What really makes me laugh is the way the media are skilled in turning things round to suggest they were right all the time to shower abuse on the men whose jobs they could never come close to doing if they were given the chance. Martin Samuel, great writer that he is, does just this in the Mailonline when he argues that the critics got it right because they wanted Hodgson to be less cautious and Wenger to spend big. This argument is so simplistic that I almost did myself injury laughing at Samuel’s bare-faced arrogance.
Tell me honestly, how many people sitting in Roy Hodgson’s shoes would have gambled on picking Andros Townsend for England’s two decisive World Cup qualifiers against Montenegro and Poland. And how many football managers would have succeeded in persuading Ozil to join their team. Not that team selection and transfer activity is the be all and end all. Tactics and creating an unbreakable team spirit is something that only the most gifted of managers get right.
What stands out like a beacon from this World Cup qualifying campaign for England is that Hodgson has created the type of team spirit that we are more used to seeing at a successful club side. In much the same way that Jack Charlton brought success to the Republic of Ireland with a limited pool of talent during his colourful reign from 1986 to 1996, the oldest ever manager to be handed the so-called “Impossible Job” has already done something that his over-rated predecessor Fabio Capello miserably failed to achieve. He has restored English pride for the fans, the players and the manager himself.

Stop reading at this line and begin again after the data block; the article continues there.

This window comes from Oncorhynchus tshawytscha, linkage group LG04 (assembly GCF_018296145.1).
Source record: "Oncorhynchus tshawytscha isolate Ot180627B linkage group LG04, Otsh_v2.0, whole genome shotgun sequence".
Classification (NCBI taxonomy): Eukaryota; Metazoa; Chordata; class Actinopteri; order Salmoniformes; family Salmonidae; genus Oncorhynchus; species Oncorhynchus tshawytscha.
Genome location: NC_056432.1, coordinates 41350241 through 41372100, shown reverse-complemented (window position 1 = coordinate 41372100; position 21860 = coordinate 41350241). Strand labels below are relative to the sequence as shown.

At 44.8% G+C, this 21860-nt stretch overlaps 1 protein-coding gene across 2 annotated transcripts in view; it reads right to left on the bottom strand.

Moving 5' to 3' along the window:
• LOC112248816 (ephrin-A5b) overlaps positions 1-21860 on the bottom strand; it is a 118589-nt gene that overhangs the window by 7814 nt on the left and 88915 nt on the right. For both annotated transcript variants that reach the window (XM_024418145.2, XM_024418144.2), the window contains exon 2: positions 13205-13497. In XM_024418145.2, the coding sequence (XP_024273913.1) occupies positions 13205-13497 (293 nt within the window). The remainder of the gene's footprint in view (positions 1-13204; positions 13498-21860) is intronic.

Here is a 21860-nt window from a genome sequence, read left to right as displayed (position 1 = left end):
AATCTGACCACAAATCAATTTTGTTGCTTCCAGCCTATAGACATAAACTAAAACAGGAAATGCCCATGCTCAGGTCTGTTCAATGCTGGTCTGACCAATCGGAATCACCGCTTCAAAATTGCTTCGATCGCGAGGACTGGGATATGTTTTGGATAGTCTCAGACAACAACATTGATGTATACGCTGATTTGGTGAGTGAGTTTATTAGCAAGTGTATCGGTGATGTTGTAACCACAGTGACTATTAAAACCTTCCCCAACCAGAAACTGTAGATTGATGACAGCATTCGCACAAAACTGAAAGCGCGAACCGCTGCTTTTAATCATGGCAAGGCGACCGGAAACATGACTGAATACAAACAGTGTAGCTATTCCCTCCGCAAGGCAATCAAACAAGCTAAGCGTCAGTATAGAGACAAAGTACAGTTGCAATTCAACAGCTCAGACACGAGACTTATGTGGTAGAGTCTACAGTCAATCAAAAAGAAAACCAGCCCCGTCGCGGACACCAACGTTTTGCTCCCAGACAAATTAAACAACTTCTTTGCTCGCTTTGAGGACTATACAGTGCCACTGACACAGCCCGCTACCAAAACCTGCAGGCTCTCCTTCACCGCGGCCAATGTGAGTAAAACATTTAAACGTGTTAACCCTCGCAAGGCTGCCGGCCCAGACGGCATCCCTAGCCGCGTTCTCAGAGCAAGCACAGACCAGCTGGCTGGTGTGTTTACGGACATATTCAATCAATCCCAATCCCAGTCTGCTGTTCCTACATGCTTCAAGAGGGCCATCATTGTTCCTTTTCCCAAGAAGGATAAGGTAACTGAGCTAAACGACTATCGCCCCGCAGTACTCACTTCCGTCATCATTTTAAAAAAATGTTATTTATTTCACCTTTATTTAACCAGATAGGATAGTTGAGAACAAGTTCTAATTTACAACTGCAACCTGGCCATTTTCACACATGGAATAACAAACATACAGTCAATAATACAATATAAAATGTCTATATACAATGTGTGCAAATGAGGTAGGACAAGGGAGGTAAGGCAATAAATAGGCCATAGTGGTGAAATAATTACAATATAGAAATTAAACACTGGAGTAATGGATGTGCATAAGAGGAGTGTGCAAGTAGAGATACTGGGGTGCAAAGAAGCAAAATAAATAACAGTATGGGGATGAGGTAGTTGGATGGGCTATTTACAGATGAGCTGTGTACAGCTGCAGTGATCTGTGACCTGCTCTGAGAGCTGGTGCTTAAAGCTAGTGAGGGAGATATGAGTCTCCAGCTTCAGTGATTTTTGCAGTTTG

The media critics who did not want Hodgson to get the job in the first place will now become self-appointed cheerleaders until the next bad result or shift in public opinion. But we can only make real progress with a long term strategy. Not the kind of short-term knee jerk decision making that we see at some of our biggest club sides. That is why Hodgson must be given a fair opportunity to build on what he has achieved so far. We owe him that at least for getting England to what will be the biggest World Cup in our lifetime.